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|Title:||An explanation-based learning approach to incremental planning|
|Author(s):||Chien, Steve Ankuo|
|Doctoral Committee Chair(s):||DeJong, Gerald F.|
|Department / Program:||Computer Science|
|Degree Granting Institution:||University of Illinois at Urbana-Champaign|
|Abstract:||Planning is the task of finding a set of operators whose executive transforms the current world state into a world state which satisfies some goal criterion. Because many tasks involve focussed change of a world state, planning techniques are relevant to a wide variety of important AI tasks such as automatic programming, process design and control, and manufacturing engineering.
However, when planning in complex, real-world domains, large amounts of knowledge are needed to adequately describe world behavior. With a large domain theory, complete reasoning can become a computationally intractable task. Consequently, even if a system has a complete and correct domain theory the computational demands of exhaustive reasoning may prevent successful planning.
This thesis describes incremental reasoning and learning techniques to reduce the cost of planning in computationally intractable domains. In this approach plans are initially constructed using inference limiting simplifications. Because limiting inference implies not exhaustively checking all possible inferences, resulting plans may make incorrect predictions. In order to deal with this difficulty the system uses these incorrect goal predictions to direct a refinement process which expands the limited inference of the initial plan, thus preventing recurrence of the incorrect goal prediction. By using executive feedback to focus attention upon parts of the plan requiring further inference, the system avoids the computationally intractable blind search of potentially relevant inferences required by exhaustive reasoning. The class of limited inference simplifications and refinement techniques described in this thesis have been shown to have the properties of convergence upon soundness (i.e. a plan will eventually be refined to make the same goal predictions as a plan developed using exhaustive reasoning) and completeness (i.e. the simplifications will not cause the planner to overlook any potential solutions considered by an exhaustive planner).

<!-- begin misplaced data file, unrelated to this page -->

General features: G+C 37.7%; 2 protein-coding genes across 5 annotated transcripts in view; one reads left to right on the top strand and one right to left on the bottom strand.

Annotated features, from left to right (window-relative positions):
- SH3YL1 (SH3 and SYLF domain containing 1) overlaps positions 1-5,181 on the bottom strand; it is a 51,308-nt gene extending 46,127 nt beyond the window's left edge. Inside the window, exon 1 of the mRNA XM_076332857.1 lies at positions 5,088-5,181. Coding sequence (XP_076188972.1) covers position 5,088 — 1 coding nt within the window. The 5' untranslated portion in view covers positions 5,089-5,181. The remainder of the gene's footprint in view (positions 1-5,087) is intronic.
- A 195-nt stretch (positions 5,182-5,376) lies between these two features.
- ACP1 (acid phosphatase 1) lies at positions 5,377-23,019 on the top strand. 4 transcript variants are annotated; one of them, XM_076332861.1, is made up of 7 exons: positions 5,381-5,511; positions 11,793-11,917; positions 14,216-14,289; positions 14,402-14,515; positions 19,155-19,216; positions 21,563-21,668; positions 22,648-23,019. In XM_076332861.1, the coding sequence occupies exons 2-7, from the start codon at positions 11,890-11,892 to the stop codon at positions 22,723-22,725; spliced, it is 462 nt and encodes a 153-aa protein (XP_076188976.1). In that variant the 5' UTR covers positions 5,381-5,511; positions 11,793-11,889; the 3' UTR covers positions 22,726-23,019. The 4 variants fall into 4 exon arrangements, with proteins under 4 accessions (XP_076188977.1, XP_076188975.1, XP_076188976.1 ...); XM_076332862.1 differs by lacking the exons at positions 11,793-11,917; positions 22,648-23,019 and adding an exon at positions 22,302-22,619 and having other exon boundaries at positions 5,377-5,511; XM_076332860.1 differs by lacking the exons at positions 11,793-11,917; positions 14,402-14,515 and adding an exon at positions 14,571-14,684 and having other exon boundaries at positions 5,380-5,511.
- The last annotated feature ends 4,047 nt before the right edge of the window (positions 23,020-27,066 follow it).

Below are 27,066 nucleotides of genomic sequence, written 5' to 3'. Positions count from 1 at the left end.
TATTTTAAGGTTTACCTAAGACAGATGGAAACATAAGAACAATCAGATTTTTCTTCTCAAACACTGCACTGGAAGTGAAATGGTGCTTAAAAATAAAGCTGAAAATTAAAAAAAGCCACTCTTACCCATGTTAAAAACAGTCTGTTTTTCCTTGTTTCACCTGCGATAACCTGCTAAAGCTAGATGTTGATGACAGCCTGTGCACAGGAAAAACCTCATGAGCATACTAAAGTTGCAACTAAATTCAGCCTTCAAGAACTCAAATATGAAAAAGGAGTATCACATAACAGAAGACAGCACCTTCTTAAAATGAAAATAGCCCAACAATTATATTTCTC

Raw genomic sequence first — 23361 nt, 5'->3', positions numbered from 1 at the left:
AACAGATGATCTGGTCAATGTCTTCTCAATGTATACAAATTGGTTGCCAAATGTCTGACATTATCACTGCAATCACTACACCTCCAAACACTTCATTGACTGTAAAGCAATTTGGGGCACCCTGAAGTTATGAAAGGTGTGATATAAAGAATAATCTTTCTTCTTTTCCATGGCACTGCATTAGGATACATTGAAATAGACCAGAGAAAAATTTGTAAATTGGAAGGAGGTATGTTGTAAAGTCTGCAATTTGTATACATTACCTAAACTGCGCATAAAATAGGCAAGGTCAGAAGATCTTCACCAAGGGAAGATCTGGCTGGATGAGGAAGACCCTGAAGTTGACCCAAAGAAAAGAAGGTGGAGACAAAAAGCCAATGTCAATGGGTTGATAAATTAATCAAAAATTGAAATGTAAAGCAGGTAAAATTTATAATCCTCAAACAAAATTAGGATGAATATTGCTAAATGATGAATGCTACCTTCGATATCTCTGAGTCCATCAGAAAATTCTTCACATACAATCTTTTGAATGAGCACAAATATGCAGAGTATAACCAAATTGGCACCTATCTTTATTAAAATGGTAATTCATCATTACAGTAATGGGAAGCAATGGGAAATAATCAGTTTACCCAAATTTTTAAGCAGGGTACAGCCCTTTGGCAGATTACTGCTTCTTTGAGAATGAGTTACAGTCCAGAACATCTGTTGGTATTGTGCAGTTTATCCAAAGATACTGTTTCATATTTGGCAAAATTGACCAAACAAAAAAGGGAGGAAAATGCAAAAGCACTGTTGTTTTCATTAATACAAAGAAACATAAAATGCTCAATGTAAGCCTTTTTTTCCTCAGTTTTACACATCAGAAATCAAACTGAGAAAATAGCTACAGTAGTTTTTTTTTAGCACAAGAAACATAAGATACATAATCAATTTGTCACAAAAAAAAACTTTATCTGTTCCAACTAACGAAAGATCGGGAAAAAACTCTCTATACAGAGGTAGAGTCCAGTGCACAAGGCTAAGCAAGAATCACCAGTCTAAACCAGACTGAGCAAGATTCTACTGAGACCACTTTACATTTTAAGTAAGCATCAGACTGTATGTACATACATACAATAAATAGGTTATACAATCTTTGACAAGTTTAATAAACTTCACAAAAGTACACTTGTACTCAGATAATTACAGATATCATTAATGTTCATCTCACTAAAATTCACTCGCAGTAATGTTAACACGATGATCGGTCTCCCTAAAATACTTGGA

This incremental reasoning approach has been validated in two ways. First, a complexity analysis of the computational savings of the incremental reasoning approach has been performed. Second, this approach has been fully implemented and this implementation has been used to empirically compare the cost of the incremental reasoning approach and the exhaustive reasoning approach in two domains.
|Rights Information:||Copyright 1991 Chien, Steve Ankuo|
|Date Available in IDEALS:||2011-05-07|
|Identifier in Online Catalog:||AAI9124395|